The literary world is, of course, awash in prizes: the Pulitzer Prize, the National Book Award, the Nobel Prize for Literature. Yet, dig deep into the muck and you'll find one more, a hotly contested prize that produces amazing winners every year:
The Bulwer-Lytton Prize.
The award memorializes Edward Bulwer-Lytton (1803-1873), a British novelist phenomenally popular in his own day, but now remembered mostly for two things: The Last Days of Pompeii, and the fact that he actually started a novel (Paul Clifton) with the words, "It was a dark and stormy night." Therefore, in his, um, honor, the Bulwer-Lytton Prize is awarded each year to the worst opening sentence of an imaginary novel. The results for this year's contest were recently announced, and the Grand Prize Winner was Garrison Spik, who lives, appropriately enough, in Washington, DC. And, without further ado, here is Mr. Spik's winning entry:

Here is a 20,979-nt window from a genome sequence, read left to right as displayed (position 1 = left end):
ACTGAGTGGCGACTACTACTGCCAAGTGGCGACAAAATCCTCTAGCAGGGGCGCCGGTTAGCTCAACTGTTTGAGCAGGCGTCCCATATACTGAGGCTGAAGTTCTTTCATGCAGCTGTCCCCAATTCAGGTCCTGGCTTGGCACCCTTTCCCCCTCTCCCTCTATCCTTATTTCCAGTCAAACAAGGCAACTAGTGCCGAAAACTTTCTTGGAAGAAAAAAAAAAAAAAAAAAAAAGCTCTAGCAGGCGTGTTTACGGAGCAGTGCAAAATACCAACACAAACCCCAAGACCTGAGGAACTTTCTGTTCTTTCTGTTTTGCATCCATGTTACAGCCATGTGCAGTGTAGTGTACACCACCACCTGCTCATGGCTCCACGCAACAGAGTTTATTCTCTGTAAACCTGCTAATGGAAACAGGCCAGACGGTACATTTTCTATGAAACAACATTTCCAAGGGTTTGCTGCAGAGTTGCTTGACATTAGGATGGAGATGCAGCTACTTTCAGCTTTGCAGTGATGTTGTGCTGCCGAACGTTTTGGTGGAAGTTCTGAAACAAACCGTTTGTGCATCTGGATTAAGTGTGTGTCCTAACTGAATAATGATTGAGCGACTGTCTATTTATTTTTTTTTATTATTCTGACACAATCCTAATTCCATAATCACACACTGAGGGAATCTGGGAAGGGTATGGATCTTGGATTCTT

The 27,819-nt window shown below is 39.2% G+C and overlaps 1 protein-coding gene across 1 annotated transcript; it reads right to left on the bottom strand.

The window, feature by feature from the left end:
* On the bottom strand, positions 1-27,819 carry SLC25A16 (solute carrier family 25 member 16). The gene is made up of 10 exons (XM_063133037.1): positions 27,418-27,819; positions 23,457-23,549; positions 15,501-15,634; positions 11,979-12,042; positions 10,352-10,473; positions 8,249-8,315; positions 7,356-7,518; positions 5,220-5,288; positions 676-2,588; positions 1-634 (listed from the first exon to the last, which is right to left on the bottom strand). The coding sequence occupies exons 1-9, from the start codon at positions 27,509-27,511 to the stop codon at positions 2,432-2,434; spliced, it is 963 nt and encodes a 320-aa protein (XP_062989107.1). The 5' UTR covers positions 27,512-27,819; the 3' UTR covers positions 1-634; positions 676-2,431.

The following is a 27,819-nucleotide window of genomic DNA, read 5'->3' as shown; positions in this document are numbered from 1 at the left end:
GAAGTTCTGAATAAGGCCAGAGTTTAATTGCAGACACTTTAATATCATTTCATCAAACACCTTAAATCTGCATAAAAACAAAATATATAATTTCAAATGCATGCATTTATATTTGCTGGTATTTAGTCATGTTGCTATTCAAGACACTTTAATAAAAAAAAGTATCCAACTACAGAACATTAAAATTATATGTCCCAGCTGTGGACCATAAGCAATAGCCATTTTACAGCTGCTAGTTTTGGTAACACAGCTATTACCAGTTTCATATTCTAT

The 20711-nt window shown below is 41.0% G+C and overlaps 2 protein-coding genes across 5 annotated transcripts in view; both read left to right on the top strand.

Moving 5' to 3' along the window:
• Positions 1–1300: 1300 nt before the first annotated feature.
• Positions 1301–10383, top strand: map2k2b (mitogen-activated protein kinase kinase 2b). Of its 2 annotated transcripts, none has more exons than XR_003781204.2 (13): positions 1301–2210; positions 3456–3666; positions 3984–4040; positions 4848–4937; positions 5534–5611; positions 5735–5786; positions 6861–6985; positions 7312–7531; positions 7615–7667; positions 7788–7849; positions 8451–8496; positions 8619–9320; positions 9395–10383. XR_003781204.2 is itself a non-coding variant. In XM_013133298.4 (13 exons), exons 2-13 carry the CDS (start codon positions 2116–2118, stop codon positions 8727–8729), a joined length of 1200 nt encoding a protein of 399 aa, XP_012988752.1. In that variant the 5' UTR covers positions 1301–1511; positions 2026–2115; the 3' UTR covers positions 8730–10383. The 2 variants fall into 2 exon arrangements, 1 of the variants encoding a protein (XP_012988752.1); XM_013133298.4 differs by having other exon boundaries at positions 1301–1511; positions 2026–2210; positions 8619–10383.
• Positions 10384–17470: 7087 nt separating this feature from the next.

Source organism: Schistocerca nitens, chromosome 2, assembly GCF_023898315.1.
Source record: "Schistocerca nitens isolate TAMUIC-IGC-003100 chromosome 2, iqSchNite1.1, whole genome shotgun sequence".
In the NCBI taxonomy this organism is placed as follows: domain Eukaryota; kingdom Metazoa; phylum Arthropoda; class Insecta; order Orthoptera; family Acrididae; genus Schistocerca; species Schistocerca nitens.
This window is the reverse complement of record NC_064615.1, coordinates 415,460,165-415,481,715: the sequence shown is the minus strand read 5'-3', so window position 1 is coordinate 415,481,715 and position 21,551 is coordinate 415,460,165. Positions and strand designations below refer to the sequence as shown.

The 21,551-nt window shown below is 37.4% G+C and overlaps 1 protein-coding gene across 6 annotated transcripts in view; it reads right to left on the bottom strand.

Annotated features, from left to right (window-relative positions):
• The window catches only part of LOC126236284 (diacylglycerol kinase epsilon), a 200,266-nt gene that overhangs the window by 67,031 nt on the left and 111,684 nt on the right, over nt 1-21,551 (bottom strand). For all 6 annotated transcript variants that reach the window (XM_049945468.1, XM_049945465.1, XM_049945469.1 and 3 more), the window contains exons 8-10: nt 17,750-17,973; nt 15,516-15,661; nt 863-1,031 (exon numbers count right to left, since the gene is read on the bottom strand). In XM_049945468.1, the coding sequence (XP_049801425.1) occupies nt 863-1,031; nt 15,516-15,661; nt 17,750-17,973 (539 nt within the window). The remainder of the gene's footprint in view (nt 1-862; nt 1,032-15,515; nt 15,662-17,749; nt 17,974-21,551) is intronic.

"Theirs was a New York love, a checkered taxi ride burning rubber, and like the city their passion was open 24/7, steam rising from their bodies like slick streets exhaling warm, moist, white breath through manhole covers stamped 'Forged by Delaney Brothers, Piscataway, N.J.'"
In addition to the Grand Prize Winner, there were several runners-up, as well as winners chosen in categories such as science fiction, mysteries, and westerns. The complete, astonishing, list of winning entries can be found here.